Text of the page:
A grand jury has been empaneled and taken sworn testimony regarding Jane Sanders’ controversial land deal that led to her being ousted as the president of Burlington College.
The VT Digger reports that former Burlington College board member Robin Lloyd says she testified for about an hour on Oct. 26 before a grand jury at the federal courthouse in Burlington.
Federal authorities have been investigating the $10 million sale of about 33 acres of property by the Roman Catholic Diocese of Burlington to Burlington College to relocate.
Lloyd was reportedly questioned by Paul Van de Graaf, chief of the criminal division for the U.S. attorney’s office in Vermont, about her role as the development chair of the college’s board of trustees as Sanders was collecting donations and pledges to purchase the lavish property.
“They said this is not about you,” Lloyd told the VT Digger. “I wasn’t offered immunity, but I was also assured that I didn’t need to feel I had something to worry about.”
The outlet reported that there are at least five other people Federal Bureau of Investigation or Federal Deposit Insurance Corporation have interviewed, but they did not respond to requests for comment.
To obtain a loan for the deal, the college, under Sanders’ leadership, claimed that they would be receiving $2.6 million in donations as well as increased enrollment. David V. Dunn, a Burlington College trustee at the time, has publicly stated that this was not true.
“The loan was granted and the purchase was then made based on Ms. Sanders’s assurance that the college would receive millions of dollars in pledged donations that it would use to repay the loan,” the New York Times reported in July.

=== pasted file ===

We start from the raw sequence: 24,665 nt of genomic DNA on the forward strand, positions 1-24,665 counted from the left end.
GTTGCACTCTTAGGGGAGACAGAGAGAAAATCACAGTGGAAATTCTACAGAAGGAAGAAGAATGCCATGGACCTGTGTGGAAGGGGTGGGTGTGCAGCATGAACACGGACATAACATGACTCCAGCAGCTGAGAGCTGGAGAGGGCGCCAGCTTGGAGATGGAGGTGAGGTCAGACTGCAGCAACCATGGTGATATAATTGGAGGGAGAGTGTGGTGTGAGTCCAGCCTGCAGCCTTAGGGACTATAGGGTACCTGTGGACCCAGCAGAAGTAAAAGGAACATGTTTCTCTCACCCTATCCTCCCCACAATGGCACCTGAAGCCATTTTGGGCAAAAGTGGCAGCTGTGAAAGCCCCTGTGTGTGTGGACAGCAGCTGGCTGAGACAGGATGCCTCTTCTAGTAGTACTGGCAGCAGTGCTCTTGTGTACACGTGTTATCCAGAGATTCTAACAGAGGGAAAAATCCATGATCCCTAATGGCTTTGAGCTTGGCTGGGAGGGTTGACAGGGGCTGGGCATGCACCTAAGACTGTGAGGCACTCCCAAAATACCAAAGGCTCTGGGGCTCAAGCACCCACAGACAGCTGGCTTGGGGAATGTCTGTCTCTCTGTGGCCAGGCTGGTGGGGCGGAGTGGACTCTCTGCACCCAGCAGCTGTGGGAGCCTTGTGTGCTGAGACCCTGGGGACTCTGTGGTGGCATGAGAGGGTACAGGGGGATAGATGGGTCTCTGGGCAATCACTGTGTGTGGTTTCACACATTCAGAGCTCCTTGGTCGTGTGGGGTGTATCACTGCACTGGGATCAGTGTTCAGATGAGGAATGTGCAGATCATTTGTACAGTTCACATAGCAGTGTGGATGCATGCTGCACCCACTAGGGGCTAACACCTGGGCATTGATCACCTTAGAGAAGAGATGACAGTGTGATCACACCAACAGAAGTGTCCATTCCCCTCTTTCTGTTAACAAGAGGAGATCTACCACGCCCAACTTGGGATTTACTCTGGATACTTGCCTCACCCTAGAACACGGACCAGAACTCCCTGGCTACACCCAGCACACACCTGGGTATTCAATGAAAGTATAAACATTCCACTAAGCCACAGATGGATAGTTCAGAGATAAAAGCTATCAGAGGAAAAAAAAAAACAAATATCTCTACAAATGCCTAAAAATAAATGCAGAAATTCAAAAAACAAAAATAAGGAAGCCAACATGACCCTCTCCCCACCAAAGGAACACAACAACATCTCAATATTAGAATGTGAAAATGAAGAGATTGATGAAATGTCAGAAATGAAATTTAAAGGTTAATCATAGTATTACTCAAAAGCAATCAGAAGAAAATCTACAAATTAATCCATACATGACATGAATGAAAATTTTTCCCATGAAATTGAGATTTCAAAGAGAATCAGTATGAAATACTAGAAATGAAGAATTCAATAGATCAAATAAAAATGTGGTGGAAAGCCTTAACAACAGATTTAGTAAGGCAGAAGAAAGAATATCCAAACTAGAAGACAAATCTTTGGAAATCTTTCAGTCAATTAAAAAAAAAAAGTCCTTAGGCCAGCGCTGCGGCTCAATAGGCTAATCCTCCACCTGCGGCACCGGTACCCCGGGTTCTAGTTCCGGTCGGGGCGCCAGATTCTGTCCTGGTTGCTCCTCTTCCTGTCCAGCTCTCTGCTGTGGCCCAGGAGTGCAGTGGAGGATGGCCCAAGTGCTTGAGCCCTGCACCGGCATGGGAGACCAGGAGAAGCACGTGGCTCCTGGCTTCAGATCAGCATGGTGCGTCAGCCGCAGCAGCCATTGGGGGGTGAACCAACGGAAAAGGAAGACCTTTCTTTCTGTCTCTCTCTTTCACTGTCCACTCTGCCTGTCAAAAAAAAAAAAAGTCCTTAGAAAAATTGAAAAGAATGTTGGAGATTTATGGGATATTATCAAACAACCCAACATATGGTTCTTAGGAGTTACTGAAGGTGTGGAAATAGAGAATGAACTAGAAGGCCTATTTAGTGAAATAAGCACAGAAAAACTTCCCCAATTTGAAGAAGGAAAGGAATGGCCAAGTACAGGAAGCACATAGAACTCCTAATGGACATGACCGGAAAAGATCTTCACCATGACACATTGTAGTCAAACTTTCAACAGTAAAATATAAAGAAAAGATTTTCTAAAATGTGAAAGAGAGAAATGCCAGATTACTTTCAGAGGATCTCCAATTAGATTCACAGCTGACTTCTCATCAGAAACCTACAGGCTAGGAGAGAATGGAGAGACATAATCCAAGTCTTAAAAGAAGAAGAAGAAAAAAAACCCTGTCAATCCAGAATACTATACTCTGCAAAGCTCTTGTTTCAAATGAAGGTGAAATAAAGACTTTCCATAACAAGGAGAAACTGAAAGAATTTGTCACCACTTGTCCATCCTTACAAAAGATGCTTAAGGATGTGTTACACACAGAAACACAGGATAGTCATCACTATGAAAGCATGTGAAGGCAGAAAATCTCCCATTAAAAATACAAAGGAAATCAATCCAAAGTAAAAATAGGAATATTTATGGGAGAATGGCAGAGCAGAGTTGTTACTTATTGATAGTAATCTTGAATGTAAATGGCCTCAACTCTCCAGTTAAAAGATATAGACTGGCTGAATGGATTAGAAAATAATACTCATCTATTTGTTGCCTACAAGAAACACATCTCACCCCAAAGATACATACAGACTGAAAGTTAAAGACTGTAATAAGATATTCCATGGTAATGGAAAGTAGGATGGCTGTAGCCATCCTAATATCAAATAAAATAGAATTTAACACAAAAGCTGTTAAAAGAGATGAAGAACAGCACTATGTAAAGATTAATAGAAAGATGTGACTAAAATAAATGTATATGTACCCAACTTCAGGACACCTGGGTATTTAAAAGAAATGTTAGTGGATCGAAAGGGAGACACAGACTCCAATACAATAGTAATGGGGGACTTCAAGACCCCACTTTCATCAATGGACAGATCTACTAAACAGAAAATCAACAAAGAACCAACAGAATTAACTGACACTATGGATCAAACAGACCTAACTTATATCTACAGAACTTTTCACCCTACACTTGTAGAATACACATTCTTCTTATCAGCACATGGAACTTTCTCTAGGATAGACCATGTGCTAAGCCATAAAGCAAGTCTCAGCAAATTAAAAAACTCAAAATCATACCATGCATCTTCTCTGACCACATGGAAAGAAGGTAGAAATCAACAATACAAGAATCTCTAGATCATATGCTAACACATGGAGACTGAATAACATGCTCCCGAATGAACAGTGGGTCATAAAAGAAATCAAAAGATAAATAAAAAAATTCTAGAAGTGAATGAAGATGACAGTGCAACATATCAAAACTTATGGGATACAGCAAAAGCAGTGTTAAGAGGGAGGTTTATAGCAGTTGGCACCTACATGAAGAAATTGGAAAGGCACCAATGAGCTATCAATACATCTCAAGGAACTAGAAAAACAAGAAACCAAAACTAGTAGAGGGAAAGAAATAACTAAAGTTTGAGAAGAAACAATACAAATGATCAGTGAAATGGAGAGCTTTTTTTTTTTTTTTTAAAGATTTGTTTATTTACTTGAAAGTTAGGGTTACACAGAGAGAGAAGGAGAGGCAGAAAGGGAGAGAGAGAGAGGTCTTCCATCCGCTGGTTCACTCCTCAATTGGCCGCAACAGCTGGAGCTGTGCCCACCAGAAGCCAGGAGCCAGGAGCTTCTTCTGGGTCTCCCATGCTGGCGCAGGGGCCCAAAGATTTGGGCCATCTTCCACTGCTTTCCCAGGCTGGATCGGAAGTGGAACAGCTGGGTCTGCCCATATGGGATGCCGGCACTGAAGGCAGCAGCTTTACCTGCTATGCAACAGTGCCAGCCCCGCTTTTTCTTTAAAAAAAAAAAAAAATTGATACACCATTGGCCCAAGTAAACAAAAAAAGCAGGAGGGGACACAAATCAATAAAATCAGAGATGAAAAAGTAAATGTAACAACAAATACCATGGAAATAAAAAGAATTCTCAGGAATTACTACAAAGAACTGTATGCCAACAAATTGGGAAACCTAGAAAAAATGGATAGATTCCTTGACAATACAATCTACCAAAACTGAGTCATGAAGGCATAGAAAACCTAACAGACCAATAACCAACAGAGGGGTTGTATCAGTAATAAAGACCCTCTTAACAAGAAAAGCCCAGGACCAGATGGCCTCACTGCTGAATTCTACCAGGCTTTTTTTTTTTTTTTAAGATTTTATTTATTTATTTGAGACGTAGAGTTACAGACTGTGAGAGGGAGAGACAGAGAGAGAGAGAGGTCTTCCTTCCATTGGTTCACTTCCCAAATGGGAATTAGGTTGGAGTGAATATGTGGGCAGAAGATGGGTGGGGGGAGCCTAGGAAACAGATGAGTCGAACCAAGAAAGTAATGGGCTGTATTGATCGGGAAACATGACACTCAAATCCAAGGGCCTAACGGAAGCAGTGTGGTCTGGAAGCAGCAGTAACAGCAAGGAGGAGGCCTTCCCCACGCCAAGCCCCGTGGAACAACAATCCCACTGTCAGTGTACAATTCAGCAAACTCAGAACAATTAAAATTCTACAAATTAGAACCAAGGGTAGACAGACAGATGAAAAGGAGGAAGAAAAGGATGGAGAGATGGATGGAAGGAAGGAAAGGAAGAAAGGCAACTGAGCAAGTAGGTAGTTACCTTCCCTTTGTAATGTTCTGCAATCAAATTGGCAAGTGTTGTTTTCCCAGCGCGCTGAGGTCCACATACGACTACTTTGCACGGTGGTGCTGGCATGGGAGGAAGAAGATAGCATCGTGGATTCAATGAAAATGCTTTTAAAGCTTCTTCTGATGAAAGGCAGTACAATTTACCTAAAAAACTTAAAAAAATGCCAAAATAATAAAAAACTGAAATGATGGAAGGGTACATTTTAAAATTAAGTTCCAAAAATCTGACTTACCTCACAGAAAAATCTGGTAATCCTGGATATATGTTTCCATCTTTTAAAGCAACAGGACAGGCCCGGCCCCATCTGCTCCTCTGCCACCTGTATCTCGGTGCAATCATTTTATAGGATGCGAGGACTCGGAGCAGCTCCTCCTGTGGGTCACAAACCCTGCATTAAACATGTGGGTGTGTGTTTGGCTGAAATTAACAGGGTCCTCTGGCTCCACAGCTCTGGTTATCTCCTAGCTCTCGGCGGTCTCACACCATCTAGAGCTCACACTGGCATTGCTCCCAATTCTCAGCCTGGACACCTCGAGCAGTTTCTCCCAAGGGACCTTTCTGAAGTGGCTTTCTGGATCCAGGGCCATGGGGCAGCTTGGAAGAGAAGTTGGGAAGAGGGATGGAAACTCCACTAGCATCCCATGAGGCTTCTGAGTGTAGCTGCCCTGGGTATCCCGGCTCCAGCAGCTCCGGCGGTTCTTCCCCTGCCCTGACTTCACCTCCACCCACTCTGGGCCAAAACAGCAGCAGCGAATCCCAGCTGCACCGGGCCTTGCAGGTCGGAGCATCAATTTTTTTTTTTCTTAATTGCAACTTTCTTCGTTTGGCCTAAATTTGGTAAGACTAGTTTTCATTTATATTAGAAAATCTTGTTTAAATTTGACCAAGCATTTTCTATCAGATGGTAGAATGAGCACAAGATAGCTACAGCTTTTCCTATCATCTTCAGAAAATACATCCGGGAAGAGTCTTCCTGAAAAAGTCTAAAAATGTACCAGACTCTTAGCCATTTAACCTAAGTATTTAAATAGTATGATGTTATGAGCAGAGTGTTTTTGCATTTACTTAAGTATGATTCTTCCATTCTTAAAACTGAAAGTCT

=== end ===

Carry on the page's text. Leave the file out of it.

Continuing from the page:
When the donations never materialized, Sanders was forced to resign.
“I don’t believe that there was fraud in terms of willful intent,” Dunn told the Times. “I believe that there was information that was misrepresented.”
According to Brady Toensing, the lawyer who filed a complaint about the issue with the United States Attorney’s Office for the District of Vermont in January 2016 on behalf of various Catholic parishioners, wrote in a letter to the federal prosecutor’s office that “this apparent fraud resulted in as much as $2 million in losses to the Diocese and an unknown amount of loss to People’s United Bank, a federally financed financial institution.”
“Ms. Sanders and her husband have built political careers pontificating against corporate corruption and claiming to want to help the needy,” the letter continued. According to the Times, it went on to state that the mission of the diocese was to serve the needy and the financial loss as a result of the failed real estate deal would “materially detract from this charitable work.”
Jane and Bernie Sanders have repeatedly denied any wrongdoing in the deal.
According to a report from Politico in May, the ongoing controversy surrounding the investigation is weighing on Senator Sanders “clouding his outlook” when it comes to discussing another run for president in 2020.